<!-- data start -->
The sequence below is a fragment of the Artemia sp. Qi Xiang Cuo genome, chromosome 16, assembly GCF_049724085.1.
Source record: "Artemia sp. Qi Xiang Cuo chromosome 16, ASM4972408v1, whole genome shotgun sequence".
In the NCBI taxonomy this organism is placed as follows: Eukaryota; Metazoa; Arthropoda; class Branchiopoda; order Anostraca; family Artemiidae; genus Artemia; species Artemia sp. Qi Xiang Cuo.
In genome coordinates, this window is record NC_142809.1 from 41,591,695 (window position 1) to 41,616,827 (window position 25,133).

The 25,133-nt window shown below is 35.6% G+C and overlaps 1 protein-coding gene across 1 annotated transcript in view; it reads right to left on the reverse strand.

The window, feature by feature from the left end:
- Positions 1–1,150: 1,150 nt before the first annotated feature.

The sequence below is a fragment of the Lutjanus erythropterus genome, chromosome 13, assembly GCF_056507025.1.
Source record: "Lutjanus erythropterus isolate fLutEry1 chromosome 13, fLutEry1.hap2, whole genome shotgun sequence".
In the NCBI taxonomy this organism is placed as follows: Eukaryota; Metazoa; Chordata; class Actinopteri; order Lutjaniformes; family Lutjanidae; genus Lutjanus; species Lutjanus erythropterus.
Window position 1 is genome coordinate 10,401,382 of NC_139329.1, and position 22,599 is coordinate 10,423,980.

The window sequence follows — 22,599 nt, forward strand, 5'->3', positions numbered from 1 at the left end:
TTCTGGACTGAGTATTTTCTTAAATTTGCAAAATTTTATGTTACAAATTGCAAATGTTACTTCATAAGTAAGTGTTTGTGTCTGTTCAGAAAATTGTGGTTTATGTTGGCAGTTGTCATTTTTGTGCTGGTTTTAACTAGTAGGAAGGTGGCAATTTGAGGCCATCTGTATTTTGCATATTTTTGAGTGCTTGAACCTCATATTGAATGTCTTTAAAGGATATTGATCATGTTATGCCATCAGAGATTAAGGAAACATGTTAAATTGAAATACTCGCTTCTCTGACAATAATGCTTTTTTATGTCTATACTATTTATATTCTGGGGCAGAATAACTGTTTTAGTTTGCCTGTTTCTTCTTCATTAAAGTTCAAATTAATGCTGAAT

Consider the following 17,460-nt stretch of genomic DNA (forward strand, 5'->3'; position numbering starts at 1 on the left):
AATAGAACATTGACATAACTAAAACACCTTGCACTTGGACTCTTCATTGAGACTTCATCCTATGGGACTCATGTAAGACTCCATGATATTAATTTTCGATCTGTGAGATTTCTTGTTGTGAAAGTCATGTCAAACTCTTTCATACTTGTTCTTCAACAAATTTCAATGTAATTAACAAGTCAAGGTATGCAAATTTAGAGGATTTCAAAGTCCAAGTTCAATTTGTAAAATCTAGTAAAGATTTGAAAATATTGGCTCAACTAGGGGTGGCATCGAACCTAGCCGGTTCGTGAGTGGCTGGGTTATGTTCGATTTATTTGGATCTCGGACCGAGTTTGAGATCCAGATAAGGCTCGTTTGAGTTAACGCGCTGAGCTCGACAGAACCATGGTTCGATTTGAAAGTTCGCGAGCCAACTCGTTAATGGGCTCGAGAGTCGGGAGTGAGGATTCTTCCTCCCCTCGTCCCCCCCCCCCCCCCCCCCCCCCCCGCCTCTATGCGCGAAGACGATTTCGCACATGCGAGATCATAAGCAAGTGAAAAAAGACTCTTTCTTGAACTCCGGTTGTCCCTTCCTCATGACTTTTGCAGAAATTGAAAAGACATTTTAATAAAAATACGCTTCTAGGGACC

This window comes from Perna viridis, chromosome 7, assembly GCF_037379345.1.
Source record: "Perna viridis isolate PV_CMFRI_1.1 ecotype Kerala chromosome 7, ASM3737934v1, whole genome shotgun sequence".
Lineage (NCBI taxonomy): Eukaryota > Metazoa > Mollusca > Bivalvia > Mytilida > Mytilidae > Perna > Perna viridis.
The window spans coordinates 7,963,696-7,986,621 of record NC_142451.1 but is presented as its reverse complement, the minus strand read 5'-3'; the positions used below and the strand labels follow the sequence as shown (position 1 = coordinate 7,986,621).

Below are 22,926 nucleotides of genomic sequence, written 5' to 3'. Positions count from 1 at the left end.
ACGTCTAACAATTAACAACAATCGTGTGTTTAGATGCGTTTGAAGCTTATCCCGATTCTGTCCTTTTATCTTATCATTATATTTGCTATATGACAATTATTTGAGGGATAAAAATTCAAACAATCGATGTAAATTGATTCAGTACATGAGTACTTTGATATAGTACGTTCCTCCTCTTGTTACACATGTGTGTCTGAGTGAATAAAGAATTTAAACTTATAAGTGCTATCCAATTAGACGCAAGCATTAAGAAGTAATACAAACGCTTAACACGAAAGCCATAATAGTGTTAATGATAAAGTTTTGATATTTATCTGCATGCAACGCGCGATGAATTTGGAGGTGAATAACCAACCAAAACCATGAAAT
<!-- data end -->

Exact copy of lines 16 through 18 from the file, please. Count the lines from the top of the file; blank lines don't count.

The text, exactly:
This window comes from Perna viridis, chromosome 7, assembly GCF_037379345.1.
Source record: "Perna viridis isolate PV_CMFRI_1.1 ecotype Kerala chromosome 7, ASM3737934v1, whole genome shotgun sequence".
Lineage (NCBI taxonomy): Eukaryota > Metazoa > Mollusca > Bivalvia > Mytilida > Mytilidae > Perna > Perna viridis.